Residents fear new Lake Ontario regulations causing flooding
Joint U.S.-Canadian commission says its new rules aren't to blame for flooding
Four months after an international body approved a new plan for regulating Lake Ontario's water level, property owners who had claimed the rules favoured muskrat lodges over lakeside homes are piling sandbags against just the kind of floodwaters they had feared.
But a joint U.S.-Canadian commission says its new rules aren't to blame for the waves crashing over breakwalls and flooding hundreds of properties along the lake's southern and eastern shores. It contends the lake is at its highest level in 24 years, roughly 51 cm above average, because of near-record spring rains.
"It's the perfect storm, between the heavy spring rains and the new plan," said Chris Tertinek, the Republican mayor of Sodus Point, a village of 1,200 people on Lake Ontario's southern shore, 48 km east of Rochester. "All the property owners are worried about property value. We're worried the sewage system will flood and we'll have to shut down the village."
Republican politicians who had lobbied against the regulations known as Plan 2014 are now calling on President Donald Trump to roll back the rules, which were promoted by environmentalists and adopted by the International Joint Commission in December after 16 years of study and discussion.
Frank Bevacqua, a spokesman for the commission, said lake levels would have been nearly identical under the previous regulation plan.
But Tertinek and others said the old plan would have allowed releases months ago in anticipation of the rising waters.
"Plan 2014 has been an utter disaster for Lake Ontario taxpayers and communities since it was approved in the final minutes of the Obama administration," Republican Rep. Chris Collins said during a visit last week to eroding backyards in a beach town near Niagara Falls.
Democratic Gov. Andrew Cuomo traveled to the area Tuesday to get a firsthand look at the flooding that has affected hundreds of homes and businesses. He said the state is formally appealing to the International Joint Commission to release additional water through the Moses-Saunders Dam on the St. Lawrence River to lower Lake Ontario levels.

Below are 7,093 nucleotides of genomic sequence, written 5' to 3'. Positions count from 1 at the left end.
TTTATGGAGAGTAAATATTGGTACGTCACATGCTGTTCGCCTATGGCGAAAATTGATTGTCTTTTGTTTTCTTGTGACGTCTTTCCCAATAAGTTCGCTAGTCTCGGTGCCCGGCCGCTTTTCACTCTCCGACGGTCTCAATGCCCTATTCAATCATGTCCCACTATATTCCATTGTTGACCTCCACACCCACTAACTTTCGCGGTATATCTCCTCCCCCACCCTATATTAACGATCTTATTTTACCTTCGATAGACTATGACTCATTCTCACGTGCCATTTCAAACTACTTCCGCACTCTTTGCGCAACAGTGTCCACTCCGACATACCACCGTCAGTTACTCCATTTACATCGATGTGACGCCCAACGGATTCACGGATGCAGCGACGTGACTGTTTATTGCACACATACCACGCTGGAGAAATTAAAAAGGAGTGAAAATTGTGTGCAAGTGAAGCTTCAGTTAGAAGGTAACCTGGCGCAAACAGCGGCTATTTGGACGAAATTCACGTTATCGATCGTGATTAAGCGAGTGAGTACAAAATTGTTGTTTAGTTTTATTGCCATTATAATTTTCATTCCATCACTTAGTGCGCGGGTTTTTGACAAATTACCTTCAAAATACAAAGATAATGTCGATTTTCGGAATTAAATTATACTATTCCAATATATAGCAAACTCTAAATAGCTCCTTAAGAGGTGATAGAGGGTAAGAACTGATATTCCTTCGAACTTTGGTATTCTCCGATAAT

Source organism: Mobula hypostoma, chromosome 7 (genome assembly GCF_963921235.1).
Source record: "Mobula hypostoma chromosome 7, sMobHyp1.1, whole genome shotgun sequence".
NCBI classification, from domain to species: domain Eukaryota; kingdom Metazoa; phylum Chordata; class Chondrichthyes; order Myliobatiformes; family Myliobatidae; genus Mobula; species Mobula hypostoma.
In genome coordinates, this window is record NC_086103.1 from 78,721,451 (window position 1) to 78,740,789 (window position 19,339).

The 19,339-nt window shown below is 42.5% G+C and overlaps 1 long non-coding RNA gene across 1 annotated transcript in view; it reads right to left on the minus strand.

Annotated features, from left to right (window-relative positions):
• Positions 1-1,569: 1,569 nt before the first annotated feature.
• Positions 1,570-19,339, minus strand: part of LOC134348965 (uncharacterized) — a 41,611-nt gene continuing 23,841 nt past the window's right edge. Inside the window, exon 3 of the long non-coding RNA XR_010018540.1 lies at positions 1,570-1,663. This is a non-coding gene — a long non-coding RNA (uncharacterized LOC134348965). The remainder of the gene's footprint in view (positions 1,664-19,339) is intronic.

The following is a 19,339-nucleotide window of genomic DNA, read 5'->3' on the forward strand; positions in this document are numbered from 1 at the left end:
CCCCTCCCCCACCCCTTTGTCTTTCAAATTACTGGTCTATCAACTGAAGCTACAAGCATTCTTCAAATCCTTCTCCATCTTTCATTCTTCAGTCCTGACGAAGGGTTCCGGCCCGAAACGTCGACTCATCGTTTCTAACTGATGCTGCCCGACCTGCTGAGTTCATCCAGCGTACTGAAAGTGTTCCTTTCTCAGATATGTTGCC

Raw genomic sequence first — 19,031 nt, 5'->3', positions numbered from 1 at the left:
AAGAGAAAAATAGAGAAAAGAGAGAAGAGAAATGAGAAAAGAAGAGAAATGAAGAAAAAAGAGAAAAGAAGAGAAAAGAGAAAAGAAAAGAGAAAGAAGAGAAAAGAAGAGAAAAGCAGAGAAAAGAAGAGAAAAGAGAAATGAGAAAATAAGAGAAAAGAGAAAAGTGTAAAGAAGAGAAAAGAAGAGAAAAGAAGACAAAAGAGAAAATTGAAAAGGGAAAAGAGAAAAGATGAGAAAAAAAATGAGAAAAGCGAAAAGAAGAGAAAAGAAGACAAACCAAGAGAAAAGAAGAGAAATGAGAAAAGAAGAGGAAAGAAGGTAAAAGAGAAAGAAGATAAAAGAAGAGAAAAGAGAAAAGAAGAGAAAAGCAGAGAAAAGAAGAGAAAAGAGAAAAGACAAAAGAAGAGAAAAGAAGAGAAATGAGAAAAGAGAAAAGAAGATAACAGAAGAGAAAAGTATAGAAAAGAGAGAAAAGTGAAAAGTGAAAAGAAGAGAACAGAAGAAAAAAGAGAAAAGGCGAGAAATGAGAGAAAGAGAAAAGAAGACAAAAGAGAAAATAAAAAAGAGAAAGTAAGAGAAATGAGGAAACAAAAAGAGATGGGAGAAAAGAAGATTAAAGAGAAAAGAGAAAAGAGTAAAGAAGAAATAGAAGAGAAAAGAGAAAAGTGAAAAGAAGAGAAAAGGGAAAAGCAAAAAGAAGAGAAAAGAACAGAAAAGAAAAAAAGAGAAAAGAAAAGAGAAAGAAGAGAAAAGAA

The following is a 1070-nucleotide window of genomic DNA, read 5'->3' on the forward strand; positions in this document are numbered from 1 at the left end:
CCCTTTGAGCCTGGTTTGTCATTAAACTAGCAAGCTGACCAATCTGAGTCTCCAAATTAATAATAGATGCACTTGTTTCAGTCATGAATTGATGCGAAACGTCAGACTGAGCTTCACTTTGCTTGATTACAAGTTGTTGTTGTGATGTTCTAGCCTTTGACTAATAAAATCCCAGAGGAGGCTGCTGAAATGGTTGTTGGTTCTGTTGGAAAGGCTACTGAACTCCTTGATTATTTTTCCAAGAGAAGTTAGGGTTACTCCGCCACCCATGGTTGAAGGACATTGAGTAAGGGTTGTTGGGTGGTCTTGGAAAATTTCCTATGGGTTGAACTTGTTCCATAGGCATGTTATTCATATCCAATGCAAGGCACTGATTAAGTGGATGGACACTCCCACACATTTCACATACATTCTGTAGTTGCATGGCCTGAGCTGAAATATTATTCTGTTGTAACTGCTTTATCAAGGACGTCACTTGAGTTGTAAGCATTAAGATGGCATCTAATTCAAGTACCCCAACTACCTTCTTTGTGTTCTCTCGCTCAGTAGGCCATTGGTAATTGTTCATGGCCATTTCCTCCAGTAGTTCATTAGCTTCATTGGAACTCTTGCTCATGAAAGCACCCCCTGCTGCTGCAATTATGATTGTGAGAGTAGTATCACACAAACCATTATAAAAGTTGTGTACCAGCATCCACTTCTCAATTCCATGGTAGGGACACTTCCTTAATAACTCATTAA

The commission must consider the impact of releases on downstream communities in Quebec, including the city of Montreal, where rain-driven flooding has prompted some evacuations.
Cuomo declared a state of emergency for several shoreline counties, freeing up the National Guard and other state resources including pumps, generators and 350,000 sandbags.
Cuomo warned that experts predict the lake levels to rise even higher by the end of May, but he did not appear to take a side in the debate over rules versus rain. He noted only that climate scientists say weather disasters are becoming more common in an era of global warming.
Lake Ontario has been artificially controlled by the Moses-Saunders Dam since 1960 for the benefit of St. Lawrence Seaway shipping, recreational boating, hydroelectric power generation and protection of millions of dollars' worth of coastal property. Plan 2014, which is designed to more closely mimic the lake's natural ups and downs, adds muskrats, fish and other wildlife to the list of interests regulators must consider when they decide how much water to release.
Biologists say more naturally fluctuating water levels will help restore nearly 26,000 hectares of wetlands that are home to muskrats, spawning grounds for fish and natural buffers for storm surges. The plan is also expected to lengthen the boating season, rebuild dunes and generate more hydropower.
But the environmental benefits will happen gradually over a decade. Flooding is happening now.
"I returned from Florida yesterday to find my road flooded and the lake just lashing at my dock and my breakfront," said Chris Klee of the Rochester suburb of Greece, where residents have been piling sandbags to hold back floodwaters for two weeks. "Everybody up here is upset."
Like many shoreline residents, Klee opposed Plan 2014 and is skeptical of assertions that the rule changes have nothing to do with the high water. But regulators say the same kind of flooding happened with heavy rains under the old plan in 1973 and 1993.
"The effects we're seeing now are due strictly to hydrologic conditions in the basin, mostly heavy precipitation," said Arun Heer, an official with the U.S. Army Corps of Engineers and secretary of the International Lake Ontario-St. Lawrence River Board.
"This is not a new thing, floods are not uncommon," said Lee Willbanks, executive director of Save the River, an environmental group based in the Thousand Islands region of the St. Lawrence. The challenge is to stop arguing over a plan that has been debated and revised for years, and focus on making property and infrastructure more resilient to increasingly severe and frequent storms.
"When the waters recede, people go back to their lives," Willbanks said. "It would be great if we could take the expression of political frustration we're hearing now and turn it into political will to address the problem."